The economy, according to Lash and Urry, is based on the circulation of signs: the cognitive signs that are informational goods and the aestheticized signs of postmodern goods such as designer products (Lash and Urry, 1994: 4). Through both cognitive and aesthetic signs, Lash & Urry explain the development of a new ‘reflexive subjectivity’. This in cognitive terms involves the construction of the self in the reflection of information given by experts. In aesthetic terms, it involves the perception and formation of oneself through the consumptions of goods, ideas and images (Lash and Urry, 1994:4). That is, in respect to the cognitive terms, one is told through advertisements, magazines and popular culture (the experts), that this is what should be consumed. Based on this, in respect to the aesthetic terms, one builds his/her identity through the consumption of goods, carefully picking and choosing which brand to represent and which message to portray about oneself through consumption. The individual, according to Lash and Urry is thus forced to make choices concerning his or her self-identity through consumption of goods, and consequently consumerism becomes increasingly integrated into self-expression and culture.
As time-space compression intensifies, the experts (advertisements, magazines, fashion shows) are able to send a message across borders as to what should be consumed in fashion based on the latest trends. The individual then is able to go to the local mall and buy these latest fashion trends in the name of cultural production and identity formation, further reiterating that culture intertwines with the economy through consumption of the latest trends. Lash and Urry’s theory regarding reflexive subjectivity is relevant to my research question due to the fact that it explains the way in which individuals consume cultural products such as fashion brands, in order to reflect or construct their identities. Through cultural and economic globalization, these products and trends have permeated across borders and have thus resulted in a global culture that can perhaps be explained by the universality of the top fashion brands that dominate markets today such as Chanel, Dior, etc. These brands not only signify a reflection of ones identity, but are also advertised globally across borders and contribute to the expansion of international markets through their popularity.
Based on this explanation, it would seem plausible that the fashion industry is globalizing along with cultural and economic expansion, due to the fact that consumers are not only now able to stay informed of the latest fashion trends through the intensification of time-space compression but they can also actively purchase these brands that have been manufactured in one country but are marketed in hundreds of other countries. Previous research regarding cultural globalization has considered the globalization of other cultural aspects, such as in Achterberg et al. 2011, where research was carried out regarding the globalization of popular music. The authors allocate the globalization of popular music into three theories of cultural globalization. I will be using the same three distinctions to interpret the globalization of popular fashion, if occurring. The three views on Cultural Globalization are cultural imperialism or hegemonization, multiculturalization and glocalization.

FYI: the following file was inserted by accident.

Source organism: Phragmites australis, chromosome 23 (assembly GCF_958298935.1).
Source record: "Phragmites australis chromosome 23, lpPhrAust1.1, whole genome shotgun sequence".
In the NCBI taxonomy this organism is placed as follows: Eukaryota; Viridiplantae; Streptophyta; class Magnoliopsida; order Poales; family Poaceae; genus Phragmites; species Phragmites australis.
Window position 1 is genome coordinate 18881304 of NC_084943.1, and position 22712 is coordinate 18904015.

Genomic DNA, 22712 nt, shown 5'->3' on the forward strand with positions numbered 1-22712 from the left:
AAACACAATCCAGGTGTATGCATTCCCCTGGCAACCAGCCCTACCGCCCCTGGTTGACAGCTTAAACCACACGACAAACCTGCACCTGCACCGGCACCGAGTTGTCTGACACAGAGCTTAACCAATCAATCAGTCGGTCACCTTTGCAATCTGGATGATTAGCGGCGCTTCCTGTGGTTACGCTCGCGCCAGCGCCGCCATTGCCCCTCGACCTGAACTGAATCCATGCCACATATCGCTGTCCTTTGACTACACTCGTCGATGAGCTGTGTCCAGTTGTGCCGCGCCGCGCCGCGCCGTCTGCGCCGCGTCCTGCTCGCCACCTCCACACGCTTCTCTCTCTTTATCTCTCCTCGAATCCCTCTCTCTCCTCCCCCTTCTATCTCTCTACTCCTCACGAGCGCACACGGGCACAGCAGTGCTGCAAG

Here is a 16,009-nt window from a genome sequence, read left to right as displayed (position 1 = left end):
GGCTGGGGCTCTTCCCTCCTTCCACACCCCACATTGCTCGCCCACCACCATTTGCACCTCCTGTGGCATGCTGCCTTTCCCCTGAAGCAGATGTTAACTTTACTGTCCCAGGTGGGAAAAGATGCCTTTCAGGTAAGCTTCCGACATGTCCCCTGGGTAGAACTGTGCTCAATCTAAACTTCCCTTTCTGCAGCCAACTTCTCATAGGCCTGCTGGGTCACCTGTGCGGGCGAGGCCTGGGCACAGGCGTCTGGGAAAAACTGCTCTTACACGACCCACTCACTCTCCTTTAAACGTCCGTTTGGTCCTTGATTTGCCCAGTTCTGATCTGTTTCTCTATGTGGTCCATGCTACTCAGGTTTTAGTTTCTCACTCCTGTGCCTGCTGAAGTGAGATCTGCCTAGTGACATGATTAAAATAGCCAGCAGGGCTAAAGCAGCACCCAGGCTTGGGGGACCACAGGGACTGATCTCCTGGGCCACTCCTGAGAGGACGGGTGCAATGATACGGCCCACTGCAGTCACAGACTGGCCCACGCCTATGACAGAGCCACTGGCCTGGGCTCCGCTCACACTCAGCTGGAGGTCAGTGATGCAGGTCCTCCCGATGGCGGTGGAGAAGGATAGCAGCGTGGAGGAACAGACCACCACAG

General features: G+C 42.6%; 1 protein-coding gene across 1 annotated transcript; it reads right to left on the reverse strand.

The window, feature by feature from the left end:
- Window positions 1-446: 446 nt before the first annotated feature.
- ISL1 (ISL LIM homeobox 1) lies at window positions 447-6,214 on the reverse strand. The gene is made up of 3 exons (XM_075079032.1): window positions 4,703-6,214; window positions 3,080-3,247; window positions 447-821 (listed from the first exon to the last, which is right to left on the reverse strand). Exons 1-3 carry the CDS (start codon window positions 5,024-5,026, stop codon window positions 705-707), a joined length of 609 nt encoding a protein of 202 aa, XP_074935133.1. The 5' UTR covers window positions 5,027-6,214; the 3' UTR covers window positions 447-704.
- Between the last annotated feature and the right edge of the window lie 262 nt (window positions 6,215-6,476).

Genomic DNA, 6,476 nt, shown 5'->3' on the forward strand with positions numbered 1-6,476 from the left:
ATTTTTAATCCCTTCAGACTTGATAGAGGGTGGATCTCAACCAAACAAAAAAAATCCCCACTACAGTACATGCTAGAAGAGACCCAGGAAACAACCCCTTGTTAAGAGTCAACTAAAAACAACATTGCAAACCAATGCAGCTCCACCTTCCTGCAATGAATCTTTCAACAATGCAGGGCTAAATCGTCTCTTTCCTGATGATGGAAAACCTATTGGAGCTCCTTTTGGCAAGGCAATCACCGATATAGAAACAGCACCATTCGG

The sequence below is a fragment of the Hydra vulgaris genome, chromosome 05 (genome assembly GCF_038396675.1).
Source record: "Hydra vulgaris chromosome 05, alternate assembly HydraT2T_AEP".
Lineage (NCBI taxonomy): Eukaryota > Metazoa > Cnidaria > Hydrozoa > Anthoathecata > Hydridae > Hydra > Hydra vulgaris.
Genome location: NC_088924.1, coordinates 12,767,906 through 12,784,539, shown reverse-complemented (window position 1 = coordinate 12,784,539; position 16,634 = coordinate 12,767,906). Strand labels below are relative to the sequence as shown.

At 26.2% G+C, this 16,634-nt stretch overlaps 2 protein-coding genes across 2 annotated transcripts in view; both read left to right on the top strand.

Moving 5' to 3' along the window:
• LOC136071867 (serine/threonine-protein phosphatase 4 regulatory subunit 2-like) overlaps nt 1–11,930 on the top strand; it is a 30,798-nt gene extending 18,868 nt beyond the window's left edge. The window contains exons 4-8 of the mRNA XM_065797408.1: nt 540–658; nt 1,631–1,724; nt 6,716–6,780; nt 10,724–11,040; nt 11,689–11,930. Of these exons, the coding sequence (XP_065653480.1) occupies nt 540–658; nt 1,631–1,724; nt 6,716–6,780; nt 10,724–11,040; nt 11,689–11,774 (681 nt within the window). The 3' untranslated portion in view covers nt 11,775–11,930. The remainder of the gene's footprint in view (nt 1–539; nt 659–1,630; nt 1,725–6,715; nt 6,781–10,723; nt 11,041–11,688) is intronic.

According to the first theory of cultural imperialism or hegemonization, certain dominant cultures overshadow other more susceptible ones (Tomlinson, 2000: 80). Dominant cultures are typically exemplified in countries that are economically influential such as the United States or more generally “the west”. This theory of cultural imperialism is in accordance with Wallenstein’s world capital theory, which states that the core (dominant cultures) exploits or overshadows the periphery (vulnerable cultures). Although Wallenstein explains his theory in terms of economic exploitation, one can further attribute it to cultural exploitation or dominance as well, as in this case. It has been argued that this hegemonization creates a more “uniform global culture” that universalizes trends based on the western cultural perception as opposed to a mix of different individual cultural trends remaining distinct from each other (Achterberg et al. 2011). The distinction between different individual cultures and products contributing to cultural diversity in trends, according to Achterberg et al., is conceptualized under the second view of globalization: multiculturalization.
This view represents a cultural “salad bowl” where different cultural forms and products originating from various parts of the world, co-exist within a single cultural space (Crane, 2002). The theory of multiculturalization diminishes the distinction between the “core” and the “periphery” thus creating an ideal space for different trends to thrive and succeed economically without one overwhelming the other. An example of multiculturalization in the fashion industry would the shopping mall in any major city, where brands from all over the world co-exist to drive the purpose of profit and expansion of cultural goods through consumption. Glocalization, as explained in the Achterberg et al. article, is the last theory of globalization, which hypothesizes a dynamic in which cultural forms are not imposed universally as in the case of hegemonization, but are instead adapted by a local culture based on contextual circumstances (Achterberg et al., 2011). That is, localized versions of successful global trends and brands will transpire in order to represent and increase the prosperity of local cultures and economies.